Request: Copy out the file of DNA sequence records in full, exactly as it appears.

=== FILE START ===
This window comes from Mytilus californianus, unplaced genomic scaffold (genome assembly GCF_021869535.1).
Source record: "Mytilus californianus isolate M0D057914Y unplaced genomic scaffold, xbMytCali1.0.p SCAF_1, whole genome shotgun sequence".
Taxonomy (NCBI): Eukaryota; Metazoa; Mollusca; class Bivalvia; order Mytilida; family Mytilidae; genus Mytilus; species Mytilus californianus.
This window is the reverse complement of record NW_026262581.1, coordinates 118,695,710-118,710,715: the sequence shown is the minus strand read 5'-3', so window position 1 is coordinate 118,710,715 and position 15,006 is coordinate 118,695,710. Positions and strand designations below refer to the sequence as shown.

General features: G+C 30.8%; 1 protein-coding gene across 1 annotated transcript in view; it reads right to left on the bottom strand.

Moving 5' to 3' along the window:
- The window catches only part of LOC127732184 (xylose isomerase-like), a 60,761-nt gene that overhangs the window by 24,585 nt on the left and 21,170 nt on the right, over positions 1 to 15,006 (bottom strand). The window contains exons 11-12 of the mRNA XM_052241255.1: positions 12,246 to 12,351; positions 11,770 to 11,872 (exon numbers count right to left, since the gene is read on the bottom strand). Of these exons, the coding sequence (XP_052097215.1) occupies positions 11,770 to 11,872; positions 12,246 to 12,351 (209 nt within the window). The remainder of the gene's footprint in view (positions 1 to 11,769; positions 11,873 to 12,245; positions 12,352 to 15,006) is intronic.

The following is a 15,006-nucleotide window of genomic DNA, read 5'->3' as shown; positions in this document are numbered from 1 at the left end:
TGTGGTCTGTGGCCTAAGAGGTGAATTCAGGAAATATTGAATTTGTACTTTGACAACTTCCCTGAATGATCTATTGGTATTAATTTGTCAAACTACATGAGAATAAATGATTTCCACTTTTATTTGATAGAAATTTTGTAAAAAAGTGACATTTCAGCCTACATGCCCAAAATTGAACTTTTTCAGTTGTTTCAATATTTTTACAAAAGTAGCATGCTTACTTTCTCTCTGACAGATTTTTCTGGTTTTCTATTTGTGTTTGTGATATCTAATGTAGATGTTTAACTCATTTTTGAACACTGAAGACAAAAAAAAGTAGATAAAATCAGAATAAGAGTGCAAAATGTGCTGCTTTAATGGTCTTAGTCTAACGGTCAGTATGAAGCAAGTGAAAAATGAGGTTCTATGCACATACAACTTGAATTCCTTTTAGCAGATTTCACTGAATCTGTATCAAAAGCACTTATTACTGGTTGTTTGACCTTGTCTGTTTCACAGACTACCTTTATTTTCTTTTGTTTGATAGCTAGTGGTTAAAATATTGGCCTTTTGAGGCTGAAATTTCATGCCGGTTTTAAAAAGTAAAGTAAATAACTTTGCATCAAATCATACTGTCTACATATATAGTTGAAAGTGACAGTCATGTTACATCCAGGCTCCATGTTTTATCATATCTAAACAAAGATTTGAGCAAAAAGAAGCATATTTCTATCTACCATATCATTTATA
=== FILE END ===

This window comes from Mytilus californianus, unplaced genomic scaffold (genome assembly GCF_021869535.1).
Source record: "Mytilus californianus isolate M0D057914Y unplaced genomic scaffold, xbMytCali1.0.p SCAF_1, whole genome shotgun sequence".
Taxonomy (NCBI): Eukaryota; Metazoa; Mollusca; class Bivalvia; order Mytilida; family Mytilidae; genus Mytilus; species Mytilus californianus.
This window is the reverse complement of record NW_026262581.1, coordinates 118,695,710-118,710,715: the sequence shown is the minus strand read 5'-3', so window position 1 is coordinate 118,710,715 and position 15,006 is coordinate 118,695,710. Positions and strand designations below refer to the sequence as shown.

General features: G+C 30.8%; 1 protein-coding gene across 1 annotated transcript in view; it reads right to left on the bottom strand.

Moving 5' to 3' along the window:
- The window catches only part of LOC127732184 (xylose isomerase-like), a 60,761-nt gene that overhangs the window by 24,585 nt on the left and 21,170 nt on the right, over positions 1 to 15,006 (bottom strand). The window contains exons 11-12 of the mRNA XM_052241255.1: positions 12,246 to 12,351; positions 11,770 to 11,872 (exon numbers count right to left, since the gene is read on the bottom strand). Of these exons, the coding sequence (XP_052097215.1) occupies positions 11,770 to 11,872; positions 12,246 to 12,351 (209 nt within the window). The remainder of the gene's footprint in view (positions 1 to 11,769; positions 11,873 to 12,245; positions 12,352 to 15,006) is intronic.

The following is a 15,006-nucleotide window of genomic DNA, read 5'->3' as shown; positions in this document are numbered from 1 at the left end:
TGTGGTCTGTGGCCTAAGAGGTGAATTCAGGAAATATTGAATTTGTACTTTGACAACTTCCCTGAATGATCTATTGGTATTAATTTGTCAAACTACATGAGAATAAATGATTTCCACTTTTATTTGATAGAAATTTTGTAAAAAAGTGACATTTCAGCCTACATGCCCAAAATTGAACTTTTTCAGTTGTTTCAATATTTTTACAAAAGTAGCATGCTTACTTTCTCTCTGACAGATTTTTCTGGTTTTCTATTTGTGTTTGTGATATCTAATGTAGATGTTTAACTCATTTTTGAACACTGAAGACAAAAAAAAGTAGATAAAATCAGAATAAGAGTGCAAAATGTGCTGCTTTAATGGTCTTAGTCTAACGGTCAGTATGAAGCAAGTGAAAAATGAGGTTCTATGCACATACAACTTGAATTCCTTTTAGCAGATTTCACTGAATCTGTATCAAAAGCACTTATTACTGGTTGTTTGACCTTGTCTGTTTCACAGACTACCTTTATTTTCTTTTGTTTGATAGCTAGTGGTTAAAATATTGGCCTTTTGAGGCTGAAATTTCATGCCGGTTTTAAAAAGTAAAGTAAATAACTTTGCATCAAATCATACTGTCTACATATATAGTTGAAAGTGACAGTCATGTTACATCCAGGCTCCATGTTTTATCATATCTAAACAAAGATTTGAGCAAAAAGAAGCATATTTCTATCTACCATATCATTTATA